• Monitor use of biometrics. Class action litigation under Illinois’ Biometric Information Privacy Act has not slowed down. In 2020, ADP and Facebook each entered into multi-million dollar settlements to resolve claims that they violated the Act. If your company utilizes, or previously utilized, face, hand, finger or retina scan timeclocks, be sure to confirm compliance with the Act and evaluate how to reduce any potential liability. Other states and localities have also grappled with regulating biometrics, including a new Portland law banning the use of facial recognition technology by public-facing businesses.
  • Update sick and family leave policies. The list of states and municipalities requiring some type of paid sick or family leave continues to grow, with New York, Maine, and Colorado adding new paid leave requirements, and Connecticut and Massachusetts implementing new paid family leave programs. Locations such as Chicago and California have also made changes to their paid leave requirements. With ever-expanding requirements, employers have to decide whether to have one all-inclusive policy for all U.S. employees, or locally-specific policies. There are pros and cons to each approach, so talk with your legal advisors and leave administers to determine which path is best for your company, and confirm all policies are up to date.
  • Determine if the fluctuating workweek method is right for your workplace. If you have non-exempt employees whose hours change week to week, new FLSA regulations now make it easier to pay them a weekly salary under the fluctuating workweek method. These changes allow employers to pay bonuses or other incentive-based pay above and beyond workers’ fixed salaries when using the fluctuating workweek method, as long as those payments are included in the calculation of the regular rate. Consult with legal counsel to see if the fluctuating workweek method is right for your employees and an option in the states where you operate.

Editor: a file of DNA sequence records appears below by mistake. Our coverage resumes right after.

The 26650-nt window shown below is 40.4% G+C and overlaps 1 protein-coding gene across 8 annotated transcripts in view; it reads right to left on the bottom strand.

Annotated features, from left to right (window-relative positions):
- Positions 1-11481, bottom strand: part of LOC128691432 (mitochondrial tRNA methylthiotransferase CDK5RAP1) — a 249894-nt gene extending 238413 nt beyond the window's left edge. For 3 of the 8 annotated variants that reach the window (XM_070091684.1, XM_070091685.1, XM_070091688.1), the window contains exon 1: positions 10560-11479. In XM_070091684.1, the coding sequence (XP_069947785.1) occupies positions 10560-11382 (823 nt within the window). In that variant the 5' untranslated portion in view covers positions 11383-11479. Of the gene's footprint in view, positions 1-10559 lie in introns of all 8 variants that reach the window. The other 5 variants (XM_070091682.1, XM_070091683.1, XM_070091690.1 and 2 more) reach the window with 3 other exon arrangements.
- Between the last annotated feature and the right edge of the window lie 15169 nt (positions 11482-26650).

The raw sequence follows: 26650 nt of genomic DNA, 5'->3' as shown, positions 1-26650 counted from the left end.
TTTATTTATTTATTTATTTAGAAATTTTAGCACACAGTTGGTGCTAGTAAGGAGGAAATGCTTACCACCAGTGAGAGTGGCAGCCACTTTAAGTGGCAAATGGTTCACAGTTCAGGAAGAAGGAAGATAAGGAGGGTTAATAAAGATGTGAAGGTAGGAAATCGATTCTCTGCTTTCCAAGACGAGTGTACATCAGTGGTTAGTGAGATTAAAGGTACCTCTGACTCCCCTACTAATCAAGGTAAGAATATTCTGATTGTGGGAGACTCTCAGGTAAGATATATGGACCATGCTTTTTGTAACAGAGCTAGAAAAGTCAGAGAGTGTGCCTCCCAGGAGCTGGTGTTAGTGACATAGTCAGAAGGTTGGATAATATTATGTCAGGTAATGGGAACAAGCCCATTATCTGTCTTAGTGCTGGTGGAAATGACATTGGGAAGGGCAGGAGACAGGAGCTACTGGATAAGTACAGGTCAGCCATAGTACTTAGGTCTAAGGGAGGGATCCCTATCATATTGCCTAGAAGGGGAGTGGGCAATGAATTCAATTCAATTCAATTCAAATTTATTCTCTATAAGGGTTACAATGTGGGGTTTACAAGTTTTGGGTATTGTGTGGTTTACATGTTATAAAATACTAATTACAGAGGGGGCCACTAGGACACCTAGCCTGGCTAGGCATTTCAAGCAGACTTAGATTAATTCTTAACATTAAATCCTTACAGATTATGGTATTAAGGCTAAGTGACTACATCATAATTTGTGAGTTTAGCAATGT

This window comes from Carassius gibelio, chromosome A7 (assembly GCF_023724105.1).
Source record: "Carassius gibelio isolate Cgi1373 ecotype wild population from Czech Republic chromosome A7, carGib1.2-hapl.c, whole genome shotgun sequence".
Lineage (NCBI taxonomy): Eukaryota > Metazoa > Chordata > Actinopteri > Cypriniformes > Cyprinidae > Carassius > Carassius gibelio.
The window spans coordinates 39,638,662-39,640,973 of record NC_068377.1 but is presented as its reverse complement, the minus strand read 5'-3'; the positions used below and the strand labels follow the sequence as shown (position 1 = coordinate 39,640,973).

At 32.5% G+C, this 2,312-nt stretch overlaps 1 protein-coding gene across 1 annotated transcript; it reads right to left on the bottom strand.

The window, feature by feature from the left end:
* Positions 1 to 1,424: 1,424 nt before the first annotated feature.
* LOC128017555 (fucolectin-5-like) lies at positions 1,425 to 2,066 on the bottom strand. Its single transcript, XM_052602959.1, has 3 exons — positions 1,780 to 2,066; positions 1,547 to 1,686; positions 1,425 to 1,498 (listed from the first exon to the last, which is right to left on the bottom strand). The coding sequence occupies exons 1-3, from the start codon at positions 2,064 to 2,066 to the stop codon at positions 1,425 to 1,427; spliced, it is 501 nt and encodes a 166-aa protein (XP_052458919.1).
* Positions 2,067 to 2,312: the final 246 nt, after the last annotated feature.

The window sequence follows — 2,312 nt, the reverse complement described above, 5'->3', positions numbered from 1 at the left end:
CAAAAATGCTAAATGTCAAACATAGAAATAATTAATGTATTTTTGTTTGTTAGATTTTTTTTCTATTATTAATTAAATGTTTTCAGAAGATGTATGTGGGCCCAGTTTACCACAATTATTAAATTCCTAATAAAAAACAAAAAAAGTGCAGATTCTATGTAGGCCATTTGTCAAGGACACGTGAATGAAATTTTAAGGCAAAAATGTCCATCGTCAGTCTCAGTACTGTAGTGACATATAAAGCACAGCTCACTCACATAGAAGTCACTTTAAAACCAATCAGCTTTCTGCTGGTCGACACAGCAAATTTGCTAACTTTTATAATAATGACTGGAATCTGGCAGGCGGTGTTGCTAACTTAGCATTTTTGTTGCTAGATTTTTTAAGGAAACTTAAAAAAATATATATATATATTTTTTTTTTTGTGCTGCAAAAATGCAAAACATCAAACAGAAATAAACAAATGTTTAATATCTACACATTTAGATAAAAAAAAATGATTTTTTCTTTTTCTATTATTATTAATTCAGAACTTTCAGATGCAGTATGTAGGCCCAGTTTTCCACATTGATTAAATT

• Update processes to comply with Colorado law on salary history and job postings. Employers with even one employee in Colorado must comply with its new Equal Pay for Equal Work Act. In addition to prohibiting employers from requesting salary history information from job applicants, what is particularly noteworthy are the law’s onerous job posting and promotion notification requirements. Employers must notify Colorado employees of all opportunities for promotion anywhere in the company, even if the employee is not qualified. Additionally, all job postings for positions in Colorado, including those that can be performed remotely in Colorado, must include compensation and benefits information for the position. Companies with Colorado employees need to consider how they will ensure compliance – either on a Colorado-only or company-wide basis.
  • Prepare for changes in employment laws. While we cannot predict what actions the new Biden administration will prioritize, it is anticipated that there will be a push to increase the minimum wage to $15 per hour and pass new anti-discrimination laws. It also appears likely that the Department of Labor will (once again) change its position on issues such as the independent contractor and joint employer analyses and revisit exempt status requirements. We will continue to monitor and provide updates on as the new administration gets under way.